Monthly Archives: September 2022

Amy Moore’s South Gate Farm Making Noise from Saratoga to Keeneland

Updated: September 1, 2022 at 6:46 pm. This story appeared in Thoroughbred Daily News.

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Forte | Susie Raisher

By Jessica Martini

After a youth spent around horses, Amy Moore took a three-decade long sabbatical from the sport to focus on a career in law, but she is making up for lost time with the launch of her South Gate Farm in Millwood, Virginia. The fledgling operation has a star-in-the-making in ‘TDN Rising Star’ Forte (Violence), who goes postward in Monday’s GI Hopeful S. at Saratoga, and will follow up the following Monday when that colt’s half-brother by Uncle Mo (hip 11) goes through the sales ring during the first session of the Keeneland September Yearling Sale.

“I rode as a child and teenager and showed hunters that belonged to other people,” Moore said of her first introduction to horses while growing up in Raleigh, North Carolina. “The people I was with got into racehorses and I helped them at a few sales. Then I galloped horses one summer at the track for Del Carroll, Sr.”

Eventually, Moore had to take a step back from her interest in racing.

“I had to earn a living, so for 30 years I worked as a lawyer in Washington, D.C.,” she said. “But when I retired, I bought a farm and bought a couple of horses.”

Moore bought South Gate Farm in 2015 and moved to the 126-acre property in January of 2016.

A year before purchasing the farm, she made her first equine purchases at the Keeneland September Yearling Sale. Her very first purchase was Queen Caroline (Blame), who she acquired for $170,000. Trained by Michael Matz, the dark bay went on to win four stakes races in Moore’s colors in 2016 and 2017 and earned over $400,000 before helping to kick start the South Gate broodmare band.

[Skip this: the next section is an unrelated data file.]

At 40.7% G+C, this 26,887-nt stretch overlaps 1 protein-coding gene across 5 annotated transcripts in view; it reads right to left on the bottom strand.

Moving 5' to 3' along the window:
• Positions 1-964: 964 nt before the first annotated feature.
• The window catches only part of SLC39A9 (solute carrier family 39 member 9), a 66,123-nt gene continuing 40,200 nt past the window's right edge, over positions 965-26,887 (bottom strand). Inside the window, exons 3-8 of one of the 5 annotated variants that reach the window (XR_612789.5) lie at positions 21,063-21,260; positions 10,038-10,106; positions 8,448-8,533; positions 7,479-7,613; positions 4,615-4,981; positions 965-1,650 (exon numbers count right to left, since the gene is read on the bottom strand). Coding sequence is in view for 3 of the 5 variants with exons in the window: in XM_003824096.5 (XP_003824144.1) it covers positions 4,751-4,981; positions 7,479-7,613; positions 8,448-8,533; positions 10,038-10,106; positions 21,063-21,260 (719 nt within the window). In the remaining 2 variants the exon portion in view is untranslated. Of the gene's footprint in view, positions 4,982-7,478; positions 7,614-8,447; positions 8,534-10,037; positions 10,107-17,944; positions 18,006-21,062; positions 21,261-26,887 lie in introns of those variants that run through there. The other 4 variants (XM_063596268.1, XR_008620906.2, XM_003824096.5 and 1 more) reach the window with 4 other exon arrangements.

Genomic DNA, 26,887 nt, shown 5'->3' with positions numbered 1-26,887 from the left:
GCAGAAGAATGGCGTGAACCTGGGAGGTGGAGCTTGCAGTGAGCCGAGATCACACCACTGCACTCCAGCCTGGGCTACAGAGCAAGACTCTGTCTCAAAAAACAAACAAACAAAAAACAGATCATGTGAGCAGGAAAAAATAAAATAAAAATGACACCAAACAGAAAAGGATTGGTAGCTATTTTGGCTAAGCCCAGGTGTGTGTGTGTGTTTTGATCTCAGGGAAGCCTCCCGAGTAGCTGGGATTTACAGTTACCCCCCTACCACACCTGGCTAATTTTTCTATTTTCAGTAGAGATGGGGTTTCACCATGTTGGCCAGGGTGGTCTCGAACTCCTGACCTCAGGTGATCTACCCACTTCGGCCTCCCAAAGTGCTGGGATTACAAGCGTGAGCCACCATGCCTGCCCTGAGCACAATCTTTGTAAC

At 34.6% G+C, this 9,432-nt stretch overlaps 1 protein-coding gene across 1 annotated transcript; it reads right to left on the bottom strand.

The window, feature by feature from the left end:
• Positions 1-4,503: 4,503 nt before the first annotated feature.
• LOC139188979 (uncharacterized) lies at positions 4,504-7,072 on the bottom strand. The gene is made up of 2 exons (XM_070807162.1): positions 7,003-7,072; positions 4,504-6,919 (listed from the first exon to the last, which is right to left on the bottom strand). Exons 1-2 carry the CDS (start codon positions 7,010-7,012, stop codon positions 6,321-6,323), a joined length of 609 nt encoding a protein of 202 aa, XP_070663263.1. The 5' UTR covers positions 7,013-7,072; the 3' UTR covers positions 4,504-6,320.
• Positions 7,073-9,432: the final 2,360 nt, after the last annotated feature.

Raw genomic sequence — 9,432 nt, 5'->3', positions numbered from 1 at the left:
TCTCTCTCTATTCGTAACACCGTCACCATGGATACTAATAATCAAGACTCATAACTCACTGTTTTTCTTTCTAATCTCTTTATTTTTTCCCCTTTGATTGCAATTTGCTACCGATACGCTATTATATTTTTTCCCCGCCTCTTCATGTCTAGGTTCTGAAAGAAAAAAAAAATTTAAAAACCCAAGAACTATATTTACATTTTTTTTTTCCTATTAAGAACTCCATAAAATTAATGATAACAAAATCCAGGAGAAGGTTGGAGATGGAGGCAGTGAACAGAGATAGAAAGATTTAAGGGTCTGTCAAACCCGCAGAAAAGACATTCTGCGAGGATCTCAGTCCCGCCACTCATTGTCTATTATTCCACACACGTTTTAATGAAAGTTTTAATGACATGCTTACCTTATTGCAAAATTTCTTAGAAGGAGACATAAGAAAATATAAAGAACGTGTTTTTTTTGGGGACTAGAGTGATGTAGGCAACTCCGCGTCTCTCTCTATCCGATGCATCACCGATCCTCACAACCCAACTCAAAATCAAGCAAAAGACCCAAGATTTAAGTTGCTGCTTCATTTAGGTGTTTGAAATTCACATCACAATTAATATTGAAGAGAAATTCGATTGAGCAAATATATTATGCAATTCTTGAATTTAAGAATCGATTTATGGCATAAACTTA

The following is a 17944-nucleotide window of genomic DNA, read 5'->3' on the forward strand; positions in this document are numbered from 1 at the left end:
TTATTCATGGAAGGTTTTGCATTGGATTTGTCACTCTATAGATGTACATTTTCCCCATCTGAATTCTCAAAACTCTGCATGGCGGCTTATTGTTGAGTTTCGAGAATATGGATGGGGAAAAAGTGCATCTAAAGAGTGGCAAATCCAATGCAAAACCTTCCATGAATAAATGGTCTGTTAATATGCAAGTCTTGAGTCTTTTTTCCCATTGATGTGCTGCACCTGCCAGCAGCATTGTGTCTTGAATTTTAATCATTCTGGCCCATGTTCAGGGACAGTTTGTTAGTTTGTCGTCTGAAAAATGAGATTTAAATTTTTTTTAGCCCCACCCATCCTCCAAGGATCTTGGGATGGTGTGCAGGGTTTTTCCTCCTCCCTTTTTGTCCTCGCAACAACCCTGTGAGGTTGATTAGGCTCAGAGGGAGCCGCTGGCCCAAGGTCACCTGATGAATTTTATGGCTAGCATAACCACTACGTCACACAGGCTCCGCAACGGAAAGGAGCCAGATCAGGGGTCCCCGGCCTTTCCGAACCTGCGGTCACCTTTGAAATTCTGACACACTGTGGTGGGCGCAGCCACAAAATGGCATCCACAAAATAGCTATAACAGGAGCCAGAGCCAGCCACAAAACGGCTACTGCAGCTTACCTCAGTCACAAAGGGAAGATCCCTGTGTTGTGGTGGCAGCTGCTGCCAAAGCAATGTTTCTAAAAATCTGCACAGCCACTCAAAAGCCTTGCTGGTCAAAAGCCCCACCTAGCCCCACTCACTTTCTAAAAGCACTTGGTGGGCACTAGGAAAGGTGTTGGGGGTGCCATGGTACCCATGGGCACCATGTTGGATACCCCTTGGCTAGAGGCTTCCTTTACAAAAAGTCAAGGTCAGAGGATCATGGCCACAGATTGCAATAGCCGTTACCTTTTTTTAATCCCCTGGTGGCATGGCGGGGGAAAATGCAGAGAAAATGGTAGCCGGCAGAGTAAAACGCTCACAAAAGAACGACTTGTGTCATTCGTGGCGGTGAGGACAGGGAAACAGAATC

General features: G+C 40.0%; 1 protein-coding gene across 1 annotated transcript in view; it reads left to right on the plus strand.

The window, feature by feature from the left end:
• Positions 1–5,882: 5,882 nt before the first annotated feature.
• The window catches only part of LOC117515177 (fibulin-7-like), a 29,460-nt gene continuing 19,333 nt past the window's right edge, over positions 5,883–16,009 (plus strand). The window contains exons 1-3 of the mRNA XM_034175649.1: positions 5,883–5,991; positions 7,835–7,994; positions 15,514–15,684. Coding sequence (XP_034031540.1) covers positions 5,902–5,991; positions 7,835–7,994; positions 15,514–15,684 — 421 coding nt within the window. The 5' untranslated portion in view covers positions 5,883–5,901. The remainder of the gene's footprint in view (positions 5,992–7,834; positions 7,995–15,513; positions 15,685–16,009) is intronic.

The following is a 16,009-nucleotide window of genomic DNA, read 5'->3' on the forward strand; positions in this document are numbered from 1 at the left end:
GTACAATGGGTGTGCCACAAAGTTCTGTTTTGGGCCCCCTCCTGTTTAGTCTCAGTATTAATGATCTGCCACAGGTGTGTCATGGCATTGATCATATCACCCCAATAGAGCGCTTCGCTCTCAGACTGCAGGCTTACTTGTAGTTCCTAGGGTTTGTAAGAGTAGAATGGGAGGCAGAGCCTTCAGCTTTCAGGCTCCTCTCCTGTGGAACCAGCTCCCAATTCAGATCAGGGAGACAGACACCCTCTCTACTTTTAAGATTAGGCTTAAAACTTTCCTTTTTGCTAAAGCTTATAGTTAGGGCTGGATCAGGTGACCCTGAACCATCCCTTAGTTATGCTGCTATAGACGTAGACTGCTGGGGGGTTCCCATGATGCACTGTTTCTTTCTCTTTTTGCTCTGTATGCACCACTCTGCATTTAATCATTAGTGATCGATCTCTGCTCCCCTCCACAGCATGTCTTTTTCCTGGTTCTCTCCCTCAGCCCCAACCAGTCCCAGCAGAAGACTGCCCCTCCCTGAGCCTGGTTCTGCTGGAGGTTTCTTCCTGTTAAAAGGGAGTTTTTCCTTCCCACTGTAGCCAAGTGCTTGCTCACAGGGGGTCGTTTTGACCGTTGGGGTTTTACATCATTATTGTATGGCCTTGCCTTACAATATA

Forte, Queen Caroline’s first foal, sold for $80,000 as a weanling at the 2020 Keeneland November sale and was purchased by Mike Repole and Vinnie Viola for $110,000 at Keeneland September the following year.

“I thought he was a gorgeous foal,” Moore recalled. “I was really happy with him. I had had weanlings by Violence that I had pinhooked–I bought weanlings and sold yearlings–and I liked them, but they didn’t really resemble the sire at all. So I was pleased to get a foal in Forte that looks a lot like Violence. He’s a good blend of his sire and his dam.”

The prohibitive 1-5 favorite, Forte romped to a 7 3/4-length debut victory (video) May 27 at Belmont Park.

“When he won big in his first race, of course, that was a joy to see,” Moore said. “That was what I was trying to achieve when I bred the mare to Violence. I hoped to get a foal that had a little more speed and was a little more precocious than she was, but had her athleticism and racing temperament. It worked out just as I had hoped. Another case, I am sure, where it won’t always work out like that. But Queen Caroline has been very good to me, both as a racehorse and as a broodmare. If they were all like her, it would be easy.”

Forte comes into the Hopeful off a fourth-place effort in the six-furlong GIII Sanford S. July 16 and will get an extra furlong to work with Monday at Saratoga.

“I would be ecstatic if that happened,” Moore said of a possible Hopeful win. “But I think, win or lose the Hopeful, he looks like he’s going to be a good racehorse. So I am looking down the road, as I am sure his connections are, and hoping for good things for him. I think he will do better as the races get longer. So I think the extra furlong in the Hopeful will help and I hope he goes on from there.”

Queen Caroline next visited Uncle Mo and produced a colt by the Coolmore stallion last spring.